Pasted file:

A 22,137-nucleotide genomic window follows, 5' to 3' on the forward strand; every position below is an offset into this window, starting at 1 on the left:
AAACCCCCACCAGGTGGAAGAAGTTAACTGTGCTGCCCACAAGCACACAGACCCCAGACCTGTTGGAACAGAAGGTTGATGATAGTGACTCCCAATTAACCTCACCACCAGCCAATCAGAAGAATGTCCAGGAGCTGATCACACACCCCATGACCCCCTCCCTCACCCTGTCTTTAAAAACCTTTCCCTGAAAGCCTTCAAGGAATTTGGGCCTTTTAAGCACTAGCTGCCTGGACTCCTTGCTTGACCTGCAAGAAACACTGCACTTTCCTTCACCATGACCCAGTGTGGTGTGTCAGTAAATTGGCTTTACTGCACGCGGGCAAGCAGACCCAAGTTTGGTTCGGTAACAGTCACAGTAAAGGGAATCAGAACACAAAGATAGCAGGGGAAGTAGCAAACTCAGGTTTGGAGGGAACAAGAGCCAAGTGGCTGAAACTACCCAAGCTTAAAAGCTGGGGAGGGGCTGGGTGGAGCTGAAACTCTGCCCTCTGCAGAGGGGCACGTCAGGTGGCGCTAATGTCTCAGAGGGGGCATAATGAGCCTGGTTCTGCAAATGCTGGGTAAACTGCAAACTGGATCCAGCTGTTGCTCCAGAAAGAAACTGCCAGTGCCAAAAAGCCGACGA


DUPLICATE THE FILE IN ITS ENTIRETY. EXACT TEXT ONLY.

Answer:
A 22,137-nucleotide genomic window follows, 5' to 3' on the forward strand; every position below is an offset into this window, starting at 1 on the left:
AAACCCCCACCAGGTGGAAGAAGTTAACTGTGCTGCCCACAAGCACACAGACCCCAGACCTGTTGGAACAGAAGGTTGATGATAGTGACTCCCAATTAACCTCACCACCAGCCAATCAGAAGAATGTCCAGGAGCTGATCACACACCCCATGACCCCCTCCCTCACCCTGTCTTTAAAAACCTTTCCCTGAAAGCCTTCAAGGAATTTGGGCCTTTTAAGCACTAGCTGCCTGGACTCCTTGCTTGACCTGCAAGAAACACTGCACTTTCCTTCACCATGACCCAGTGTGGTGTGTCAGTAAATTGGCTTTACTGCACGCGGGCAAGCAGACCCAAGTTTGGTTCGGTAACAGTCACAGTAAAGGGAATCAGAACACAAAGATAGCAGGGGAAGTAGCAAACTCAGGTTTGGAGGGAACAAGAGCCAAGTGGCTGAAACTACCCAAGCTTAAAAGCTGGGGAGGGGCTGGGTGGAGCTGAAACTCTGCCCTCTGCAGAGGGGCACGTCAGGTGGCGCTAATGTCTCAGAGGGGGCATAATGAGCCTGGTTCTGCAAATGCTGGGTAAACTGCAAACTGGATCCAGCTGTTGCTCCAGAAAGAAACTGCCAGTGCCAAAAAGCCGACGA